This means we’re often concerning ourselves with the containers in which it’s held, and the channels through which it flows, not about what information actually is at the moments where it is most useful.
We also, less often, refer to information as light, not liquid. Let’s pause for reflection. It was a glaring omission. Is this in scope? This is pure speculation. It suggests that information is fleeting, hard to perceive, and transitory, rather than solid, permanent and additive. And that might lead to some interesting principles for action…
Helen and I were standing in the kitchen this morning, talking about how today marked the official tenth birthday of Smithery, when we officially opened the doors to take on client work. “Ten years since you decided just to leave your job with an infant son to support” remarked Helen, in jest. I least, I think it was jest…
Of course, I’ve talked about that resigning process before of course, so let’s not dwell on that here. But I also said I’d write a wee thing on what we’ve learned over the last decade.
Perhaps it’ll offer thoughts and inspiration for others thinking about doing their own thing. I’ve tried to compose a little broadly applicable lesson at the end of each part.
If nothing else, it serves just to mark the occasion in some small way.
Connect & Expose
I’ve always been struck by how true and persistent the silos metaphor proves to be in large organisations. It was part of the galvanising experience that made me leave my previous job.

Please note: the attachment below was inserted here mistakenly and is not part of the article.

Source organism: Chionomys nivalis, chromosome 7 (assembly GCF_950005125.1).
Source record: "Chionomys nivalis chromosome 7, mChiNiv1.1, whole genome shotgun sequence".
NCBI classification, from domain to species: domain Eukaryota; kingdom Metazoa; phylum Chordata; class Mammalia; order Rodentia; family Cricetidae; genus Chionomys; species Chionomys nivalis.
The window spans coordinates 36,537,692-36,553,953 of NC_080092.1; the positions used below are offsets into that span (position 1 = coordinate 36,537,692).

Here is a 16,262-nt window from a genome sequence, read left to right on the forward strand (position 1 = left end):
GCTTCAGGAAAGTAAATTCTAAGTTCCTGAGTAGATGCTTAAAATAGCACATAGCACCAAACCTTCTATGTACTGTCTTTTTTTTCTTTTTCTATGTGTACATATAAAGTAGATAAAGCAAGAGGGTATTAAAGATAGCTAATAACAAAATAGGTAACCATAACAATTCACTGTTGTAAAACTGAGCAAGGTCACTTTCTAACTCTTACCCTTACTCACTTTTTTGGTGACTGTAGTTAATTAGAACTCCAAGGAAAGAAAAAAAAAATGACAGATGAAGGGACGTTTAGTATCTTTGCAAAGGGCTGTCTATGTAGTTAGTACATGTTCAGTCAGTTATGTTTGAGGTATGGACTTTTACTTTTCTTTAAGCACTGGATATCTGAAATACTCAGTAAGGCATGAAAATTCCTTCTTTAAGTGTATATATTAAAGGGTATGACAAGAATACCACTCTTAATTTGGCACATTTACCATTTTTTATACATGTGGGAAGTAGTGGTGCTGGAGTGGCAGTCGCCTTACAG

I realised that being smaller and nimbler, separated from larger structures, would allow teams to join up different parts of organisations. The basic model in my head for this hasn’t really changed over the years, and is sketched out below.
It’s also the model that helped me articulate what Making Things People Want > Making People Want Things meant on a practical level; where are the key intervention points within a company’s typical processes.
Overall, though, it’s predicated on the idea that silos won’t change. There are (often) very good reasons for keeping them in place, even if there are other very good reasons to get rid of them. And even if a company beyond a certain size does want to change them, it’d take so long to make it happen that the people trying it would leave and do something else.
Instead, Smithery set out to be tiny enough to link between silos, connect dots in different parts, and expose the gaps in between existing knowledge, abilities and structures. It’s like squeezing between the gaps in the silo wall.
Now, traditional consulting companies, of course, prefer the ‘Land & Expand‘ model; fill as many client silos as they can with their own specialists who *just so happen to be* the only people who can help. But that simply serves to increase a client’s problems, rather than identify and solve existing ones.
Instead, working in this ‘Connect& Expose‘ fashion for me is much more rewarding and stimulating. It increases the experience and understanding of a wide variety of fields and problems, and keeps us front and central on the work itself.
Lesson: Have a mental model of the terrain you operate in, and the perspectives that others hold of the same terrain. Remember that it’s easier to change perspective than terraform the terrain around you.
Antifragile by accident
Being small has also proved useful in another way.
It sometimes feels like I’ve spent the last ten years building a library, paid for by our project work on the side. Arguably, somewhere in there is the real work; connecting things from different disciplines, schools, minds, approaches and examples.